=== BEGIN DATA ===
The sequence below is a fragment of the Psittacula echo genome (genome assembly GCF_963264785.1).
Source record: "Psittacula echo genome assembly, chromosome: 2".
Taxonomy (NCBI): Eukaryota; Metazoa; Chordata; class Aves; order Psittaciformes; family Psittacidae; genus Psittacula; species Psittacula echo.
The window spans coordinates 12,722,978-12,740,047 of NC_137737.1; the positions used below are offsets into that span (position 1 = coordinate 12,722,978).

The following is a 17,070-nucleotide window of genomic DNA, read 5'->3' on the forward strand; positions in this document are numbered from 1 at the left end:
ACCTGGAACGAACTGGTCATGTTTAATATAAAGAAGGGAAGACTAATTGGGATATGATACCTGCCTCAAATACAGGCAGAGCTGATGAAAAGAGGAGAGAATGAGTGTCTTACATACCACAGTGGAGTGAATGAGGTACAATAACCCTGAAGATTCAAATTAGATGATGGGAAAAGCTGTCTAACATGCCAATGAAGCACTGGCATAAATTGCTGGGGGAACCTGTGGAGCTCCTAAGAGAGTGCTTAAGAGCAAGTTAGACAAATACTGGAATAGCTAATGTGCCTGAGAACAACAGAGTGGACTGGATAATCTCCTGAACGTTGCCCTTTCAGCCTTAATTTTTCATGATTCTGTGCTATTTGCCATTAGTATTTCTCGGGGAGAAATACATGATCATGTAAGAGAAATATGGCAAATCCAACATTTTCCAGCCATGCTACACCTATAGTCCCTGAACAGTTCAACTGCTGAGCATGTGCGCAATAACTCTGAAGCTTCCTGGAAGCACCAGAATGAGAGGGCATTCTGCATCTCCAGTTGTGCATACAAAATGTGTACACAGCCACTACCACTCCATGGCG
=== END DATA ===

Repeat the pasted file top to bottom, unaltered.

The sequence below is a fragment of the Psittacula echo genome (genome assembly GCF_963264785.1).
Source record: "Psittacula echo genome assembly, chromosome: 2".
Taxonomy (NCBI): Eukaryota; Metazoa; Chordata; class Aves; order Psittaciformes; family Psittacidae; genus Psittacula; species Psittacula echo.
The window spans coordinates 12,722,978-12,740,047 of NC_137737.1; the positions used below are offsets into that span (position 1 = coordinate 12,722,978).

The following is a 17,070-nucleotide window of genomic DNA, read 5'->3' on the forward strand; positions in this document are numbered from 1 at the left end:
ACCTGGAACGAACTGGTCATGTTTAATATAAAGAAGGGAAGACTAATTGGGATATGATACCTGCCTCAAATACAGGCAGAGCTGATGAAAAGAGGAGAGAATGAGTGTCTTACATACCACAGTGGAGTGAATGAGGTACAATAACCCTGAAGATTCAAATTAGATGATGGGAAAAGCTGTCTAACATGCCAATGAAGCACTGGCATAAATTGCTGGGGGAACCTGTGGAGCTCCTAAGAGAGTGCTTAAGAGCAAGTTAGACAAATACTGGAATAGCTAATGTGCCTGAGAACAACAGAGTGGACTGGATAATCTCCTGAACGTTGCCCTTTCAGCCTTAATTTTTCATGATTCTGTGCTATTTGCCATTAGTATTTCTCGGGGAGAAATACATGATCATGTAAGAGAAATATGGCAAATCCAACATTTTCCAGCCATGCTACACCTATAGTCCCTGAACAGTTCAACTGCTGAGCATGTGCGCAATAACTCTGAAGCTTCCTGGAAGCACCAGAATGAGAGGGCATTCTGCATCTCCAGTTGTGCATACAAAATGTGTACACAGCCACTACCACTCCATGGCG